Court giving first-time domestic violence offenders choice in sentencing

​Since 2020, 28 people have graduated from the court’s program. Twenty-seven of them have never stepped foot inside a courtroom for domestic violence again.

SAN ANTONIO — Reflejo Court is taking a novel approach to domestic violence, giving first-time offenders an option to either receive jail time or treat their trauma and erase their charge. 

“Our participants, whether you like it or not, are the first  victims of violence as children, as adolescents, they never resolve that  that trauma,” said Judge Rosie Speedlin Gonzalez. “They carry it with them. They found their own ways of trying to mitigate the trauma, often with substances. So we get them sober, we treat the trauma, we give them skills so that they don’t come back into the criminal justice system and do not re-offend.”

First-time offenders do have to plead guilty before they voluntarily choose to participate in the court’s five-phase program. The program involves check-ins with Judge Gonzalez every two weeks, addressing everything from counseling to their budget. 

“It’s been a trauma centered, intensive  outpatient program for substance abuse,” Gonzalez said. “They get  intensive supervision, group therapy, individual therapy.”

Since 2020, 28 people have graduated from the program. Twenty-seven of them have never stepped foot inside a courtroom for domestic violence again. 

“It’s a lot easier to make these folks disappear in a jail than to treat them so that they can become, instead of tax burdens, taxpayers and become good parents and become good spouses, good sons, good brothers, good wives, good sisters, good neighbors and good community members,” Gonzalez said.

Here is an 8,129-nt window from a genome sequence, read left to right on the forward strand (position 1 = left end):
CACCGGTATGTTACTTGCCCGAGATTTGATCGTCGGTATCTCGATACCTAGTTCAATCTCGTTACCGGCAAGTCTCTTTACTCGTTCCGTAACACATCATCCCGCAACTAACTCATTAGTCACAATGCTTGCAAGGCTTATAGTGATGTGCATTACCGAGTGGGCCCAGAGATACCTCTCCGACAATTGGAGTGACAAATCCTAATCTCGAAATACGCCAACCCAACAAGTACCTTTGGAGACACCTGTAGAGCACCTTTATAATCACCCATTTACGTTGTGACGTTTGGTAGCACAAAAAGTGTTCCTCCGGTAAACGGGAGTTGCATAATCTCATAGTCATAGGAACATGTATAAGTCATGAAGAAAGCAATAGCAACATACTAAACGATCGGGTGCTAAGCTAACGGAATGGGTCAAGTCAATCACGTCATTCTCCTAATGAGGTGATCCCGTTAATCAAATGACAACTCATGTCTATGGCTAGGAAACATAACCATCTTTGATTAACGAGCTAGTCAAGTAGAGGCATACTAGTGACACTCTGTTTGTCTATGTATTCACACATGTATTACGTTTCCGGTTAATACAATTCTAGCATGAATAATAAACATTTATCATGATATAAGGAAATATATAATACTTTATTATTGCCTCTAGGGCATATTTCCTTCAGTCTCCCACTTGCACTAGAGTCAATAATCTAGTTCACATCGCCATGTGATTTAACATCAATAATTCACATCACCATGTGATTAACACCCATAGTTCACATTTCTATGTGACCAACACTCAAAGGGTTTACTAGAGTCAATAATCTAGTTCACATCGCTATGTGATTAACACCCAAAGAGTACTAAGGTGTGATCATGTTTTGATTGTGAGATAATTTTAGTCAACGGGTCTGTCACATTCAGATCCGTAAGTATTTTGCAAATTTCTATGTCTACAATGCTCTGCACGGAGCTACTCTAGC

It’s because of this program, that Reflejo Court became the first in Bexar County to achieve a Level 1 Trauma-Informed Care Certification by the Ecumenical Center. 

“It trains our staff to be sensitive to the experience as lived by the participants in our court,” she said. “There’s a reason why they behave the way they do, the reason why they’re chronically late everywhere. There’s a reason why they can’t  seem to balance their budget. There’s a reason why they have blackouts in which they’re told they lashed out at someone, and that’s trauma. And we as the staff are sensitive to that and try to work with them to address the trauma so that their behaviors are minimized and even eliminated.”

According to Gonzalez,  Bexar County has the highest number of domestic violence cases filed within the state. 

“If I want to be frank, we need money,” Gonzalez said. “We need our local leadership and elected officials to buy into this program for the sake of our community  so that we can break the cycle of trauma that goes back to the colonization of this area.”

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